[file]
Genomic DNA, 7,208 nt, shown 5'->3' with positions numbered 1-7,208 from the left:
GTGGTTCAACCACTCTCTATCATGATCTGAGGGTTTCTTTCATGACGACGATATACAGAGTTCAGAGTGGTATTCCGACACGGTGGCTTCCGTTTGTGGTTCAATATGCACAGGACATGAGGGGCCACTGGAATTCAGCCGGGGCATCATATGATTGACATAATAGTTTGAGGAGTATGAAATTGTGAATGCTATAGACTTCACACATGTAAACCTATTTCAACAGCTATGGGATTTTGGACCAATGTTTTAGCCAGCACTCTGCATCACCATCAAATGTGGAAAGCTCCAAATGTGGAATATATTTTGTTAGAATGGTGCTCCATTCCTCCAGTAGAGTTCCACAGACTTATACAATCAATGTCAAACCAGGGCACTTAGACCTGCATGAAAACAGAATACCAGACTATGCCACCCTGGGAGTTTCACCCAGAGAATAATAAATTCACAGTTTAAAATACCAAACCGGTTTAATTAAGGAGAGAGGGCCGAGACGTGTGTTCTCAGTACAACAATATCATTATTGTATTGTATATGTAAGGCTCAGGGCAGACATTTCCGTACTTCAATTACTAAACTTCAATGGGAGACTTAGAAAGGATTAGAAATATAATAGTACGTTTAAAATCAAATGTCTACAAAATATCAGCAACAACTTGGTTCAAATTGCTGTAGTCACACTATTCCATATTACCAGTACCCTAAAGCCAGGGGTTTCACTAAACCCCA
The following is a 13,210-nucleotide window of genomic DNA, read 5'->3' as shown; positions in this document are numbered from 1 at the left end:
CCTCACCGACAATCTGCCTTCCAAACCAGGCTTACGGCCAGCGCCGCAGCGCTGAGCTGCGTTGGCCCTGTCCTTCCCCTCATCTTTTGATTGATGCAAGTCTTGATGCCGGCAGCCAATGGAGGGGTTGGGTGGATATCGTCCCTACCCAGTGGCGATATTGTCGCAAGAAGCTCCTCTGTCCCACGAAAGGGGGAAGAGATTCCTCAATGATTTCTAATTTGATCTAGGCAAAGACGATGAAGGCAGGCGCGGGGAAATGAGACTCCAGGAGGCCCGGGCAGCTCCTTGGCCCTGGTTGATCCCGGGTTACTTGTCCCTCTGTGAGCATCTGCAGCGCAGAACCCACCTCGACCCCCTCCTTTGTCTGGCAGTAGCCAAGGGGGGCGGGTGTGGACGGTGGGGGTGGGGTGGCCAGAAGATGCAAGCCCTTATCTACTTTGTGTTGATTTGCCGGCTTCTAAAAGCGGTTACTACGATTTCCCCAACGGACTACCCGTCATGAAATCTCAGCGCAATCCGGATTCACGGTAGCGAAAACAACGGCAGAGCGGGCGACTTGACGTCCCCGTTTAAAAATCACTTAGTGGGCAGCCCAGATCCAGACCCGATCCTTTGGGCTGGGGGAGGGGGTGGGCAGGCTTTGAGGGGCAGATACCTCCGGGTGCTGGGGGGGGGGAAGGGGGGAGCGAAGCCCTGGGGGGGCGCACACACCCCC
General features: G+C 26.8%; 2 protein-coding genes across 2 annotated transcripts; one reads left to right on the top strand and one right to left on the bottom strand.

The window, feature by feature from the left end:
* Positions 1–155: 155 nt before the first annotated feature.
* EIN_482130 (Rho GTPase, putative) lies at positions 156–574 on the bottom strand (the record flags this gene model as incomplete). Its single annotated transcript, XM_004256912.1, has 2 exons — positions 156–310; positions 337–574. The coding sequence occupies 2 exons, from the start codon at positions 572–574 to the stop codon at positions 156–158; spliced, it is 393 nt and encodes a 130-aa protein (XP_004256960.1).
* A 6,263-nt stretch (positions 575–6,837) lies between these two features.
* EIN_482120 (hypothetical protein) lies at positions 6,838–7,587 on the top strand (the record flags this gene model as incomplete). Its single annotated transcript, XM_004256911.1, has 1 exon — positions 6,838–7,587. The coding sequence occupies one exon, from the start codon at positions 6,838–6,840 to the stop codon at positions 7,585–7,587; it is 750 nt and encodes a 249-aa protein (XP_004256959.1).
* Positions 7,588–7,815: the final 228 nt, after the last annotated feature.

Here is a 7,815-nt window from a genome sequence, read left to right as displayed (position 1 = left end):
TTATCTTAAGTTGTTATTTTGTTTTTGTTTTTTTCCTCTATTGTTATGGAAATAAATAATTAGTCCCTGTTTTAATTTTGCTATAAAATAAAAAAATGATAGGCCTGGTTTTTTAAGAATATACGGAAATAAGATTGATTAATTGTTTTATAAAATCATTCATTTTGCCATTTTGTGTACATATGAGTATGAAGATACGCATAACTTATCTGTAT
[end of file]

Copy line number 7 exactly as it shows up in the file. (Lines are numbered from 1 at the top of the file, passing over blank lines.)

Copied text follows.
* Positions 1–155: 155 nt before the first annotated feature.